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Gun Technical Data

French Guns
Name German Name Calibre Length Equipped
Mitrailleuse de
7,5mm MAC mle.31
KpfwMG 311(f) 7.5mm n/a AMR 33, FT-31
Mitrailleuse de
13,2mm Hotchkiss mle 30
sMG 271(f) 13.2mm n/a AMR 35 ZT1, Laffly AM 80
Canon de
25 SA 35
2,5cm KwK 121(f) 25mm
47.2 or
52[4]
Panhard 178, AMR 35 ZT2
Canon de antichar
25 SA mle 34
2,5cm PaK 112(f) 25mm 72 Anti-tank gun
Canon de
25 SA-L mle 37
2,5cm PaK 113(f) 25mm 77 Anti-tank gun, AMR 35 ZT3
Mitrailleuse de
25 CA mle 1939 [3]
2,5cm FlaK Hotchkiss 39 25mm 60 Anti-aircraft gun
Canon de d'infanterie
37 mle 16 TR (or TRP) [1]
3.7cm IG 152(f) 37mm 21 Infantry gun
Canon de
37 SA 17
37mm 21 Laffly 50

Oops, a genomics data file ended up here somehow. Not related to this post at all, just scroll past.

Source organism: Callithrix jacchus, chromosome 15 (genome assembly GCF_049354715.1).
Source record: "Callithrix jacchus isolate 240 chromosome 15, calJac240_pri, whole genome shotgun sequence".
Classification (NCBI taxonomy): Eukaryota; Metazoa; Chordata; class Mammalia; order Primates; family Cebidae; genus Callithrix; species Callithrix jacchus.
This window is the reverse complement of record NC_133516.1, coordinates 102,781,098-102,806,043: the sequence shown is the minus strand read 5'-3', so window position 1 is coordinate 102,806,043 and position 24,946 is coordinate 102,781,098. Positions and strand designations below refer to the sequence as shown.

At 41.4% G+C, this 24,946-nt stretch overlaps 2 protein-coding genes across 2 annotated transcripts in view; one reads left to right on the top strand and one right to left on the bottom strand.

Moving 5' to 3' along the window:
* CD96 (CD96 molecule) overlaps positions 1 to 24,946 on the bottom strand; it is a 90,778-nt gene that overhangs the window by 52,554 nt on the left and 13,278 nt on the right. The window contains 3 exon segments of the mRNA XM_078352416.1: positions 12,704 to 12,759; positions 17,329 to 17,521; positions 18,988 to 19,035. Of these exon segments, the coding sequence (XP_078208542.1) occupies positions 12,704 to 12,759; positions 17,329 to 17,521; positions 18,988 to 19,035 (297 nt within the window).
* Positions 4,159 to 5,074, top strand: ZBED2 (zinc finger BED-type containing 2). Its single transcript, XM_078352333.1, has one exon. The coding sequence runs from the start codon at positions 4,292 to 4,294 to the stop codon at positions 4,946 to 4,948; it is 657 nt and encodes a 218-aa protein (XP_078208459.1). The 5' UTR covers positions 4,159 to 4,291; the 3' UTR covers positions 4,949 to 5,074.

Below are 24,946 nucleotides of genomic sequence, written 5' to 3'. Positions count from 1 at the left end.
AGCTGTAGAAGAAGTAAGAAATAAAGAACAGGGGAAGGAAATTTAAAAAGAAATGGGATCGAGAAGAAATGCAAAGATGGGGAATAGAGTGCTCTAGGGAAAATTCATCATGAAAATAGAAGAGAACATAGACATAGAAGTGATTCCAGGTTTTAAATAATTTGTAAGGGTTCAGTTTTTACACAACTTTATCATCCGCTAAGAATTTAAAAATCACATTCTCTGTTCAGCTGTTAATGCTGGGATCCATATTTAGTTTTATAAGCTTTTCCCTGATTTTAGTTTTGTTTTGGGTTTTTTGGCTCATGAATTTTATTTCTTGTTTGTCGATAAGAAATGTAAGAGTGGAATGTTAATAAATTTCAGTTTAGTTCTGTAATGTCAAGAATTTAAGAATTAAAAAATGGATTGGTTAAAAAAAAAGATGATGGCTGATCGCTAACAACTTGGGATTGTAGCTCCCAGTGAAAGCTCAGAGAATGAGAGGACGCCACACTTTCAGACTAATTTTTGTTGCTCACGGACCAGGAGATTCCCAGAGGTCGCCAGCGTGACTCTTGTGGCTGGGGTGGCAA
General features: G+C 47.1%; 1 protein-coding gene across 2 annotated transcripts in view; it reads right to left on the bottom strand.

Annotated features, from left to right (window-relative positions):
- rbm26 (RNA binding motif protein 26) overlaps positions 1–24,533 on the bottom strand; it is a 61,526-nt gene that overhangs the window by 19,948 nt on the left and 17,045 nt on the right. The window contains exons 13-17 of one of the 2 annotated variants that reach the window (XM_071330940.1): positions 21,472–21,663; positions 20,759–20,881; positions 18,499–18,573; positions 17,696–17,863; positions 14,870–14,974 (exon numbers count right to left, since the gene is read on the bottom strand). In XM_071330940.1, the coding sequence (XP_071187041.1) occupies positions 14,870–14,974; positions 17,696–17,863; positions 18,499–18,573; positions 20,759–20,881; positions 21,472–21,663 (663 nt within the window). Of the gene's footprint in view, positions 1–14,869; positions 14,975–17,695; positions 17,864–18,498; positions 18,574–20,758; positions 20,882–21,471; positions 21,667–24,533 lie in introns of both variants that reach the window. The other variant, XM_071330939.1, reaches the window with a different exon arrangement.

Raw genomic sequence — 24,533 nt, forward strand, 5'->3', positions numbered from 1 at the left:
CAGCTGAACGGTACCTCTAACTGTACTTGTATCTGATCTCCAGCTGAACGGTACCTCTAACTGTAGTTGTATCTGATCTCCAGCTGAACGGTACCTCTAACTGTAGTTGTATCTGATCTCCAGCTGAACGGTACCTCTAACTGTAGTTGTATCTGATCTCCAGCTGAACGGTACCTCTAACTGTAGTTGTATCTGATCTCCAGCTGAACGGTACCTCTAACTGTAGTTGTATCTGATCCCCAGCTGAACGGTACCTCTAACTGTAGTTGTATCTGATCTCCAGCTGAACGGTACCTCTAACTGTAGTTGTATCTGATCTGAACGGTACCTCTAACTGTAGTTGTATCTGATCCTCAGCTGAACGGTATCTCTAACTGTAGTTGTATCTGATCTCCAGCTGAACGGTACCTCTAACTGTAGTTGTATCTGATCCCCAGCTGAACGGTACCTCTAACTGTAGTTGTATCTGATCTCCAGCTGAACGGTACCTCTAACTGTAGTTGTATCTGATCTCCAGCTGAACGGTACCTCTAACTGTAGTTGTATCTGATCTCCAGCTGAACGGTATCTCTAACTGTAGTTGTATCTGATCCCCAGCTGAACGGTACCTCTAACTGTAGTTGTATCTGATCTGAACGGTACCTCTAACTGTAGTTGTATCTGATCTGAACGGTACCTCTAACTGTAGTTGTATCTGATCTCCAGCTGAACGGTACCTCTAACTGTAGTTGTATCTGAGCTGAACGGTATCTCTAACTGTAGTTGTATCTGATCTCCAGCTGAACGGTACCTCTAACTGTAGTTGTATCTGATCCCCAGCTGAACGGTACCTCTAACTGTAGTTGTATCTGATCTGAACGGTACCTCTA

Canon de
37 SA 18
37mm 21 FT-17c
Canon de
37 SA 18 mle 37
3,7cm KwK 144(f) 37mm 21 H 35, H 39, R 35, FCM 36
Canon de
37 SA 38
3,7cm KwK 143(f) 37mm 33 H 35, H 39, R 39, R40
Canon de
47 SA 34
47mm 21 AMC 34, B1, D1, early D2
Canon de
47 SA 35
4,7cm KwK 173(f) 47mm 32 AMC 35, B1 bis, late D2, S 35
Canon de antichar
47 SA mle 37
4,7cm PaK 181(f)[2] 47mm 53 Anti-tank gun, Laffly W15 TCC
Canon de
75 SA 35
7,5cm KwK 251(f) 75mm 17 B1 and B1 bis hull gun
Canon de
75 mle 1897
FK 97(f) 75mm 36 Field gun (wooden spoke wheels)
Canon de
75 mle 1897 modifi 1933
FK 232(f) 75mm 36 Field gun (split-trail)
Canon de
75 mle 1897 modifi 1938
FK 231(f) 75mm 36 Field gun (metal wheels with tyres)
Notes:
TR means "Tir Rapide" or "rapid fire". Sometimes called TRP after the manufacturer Puteaux. 1.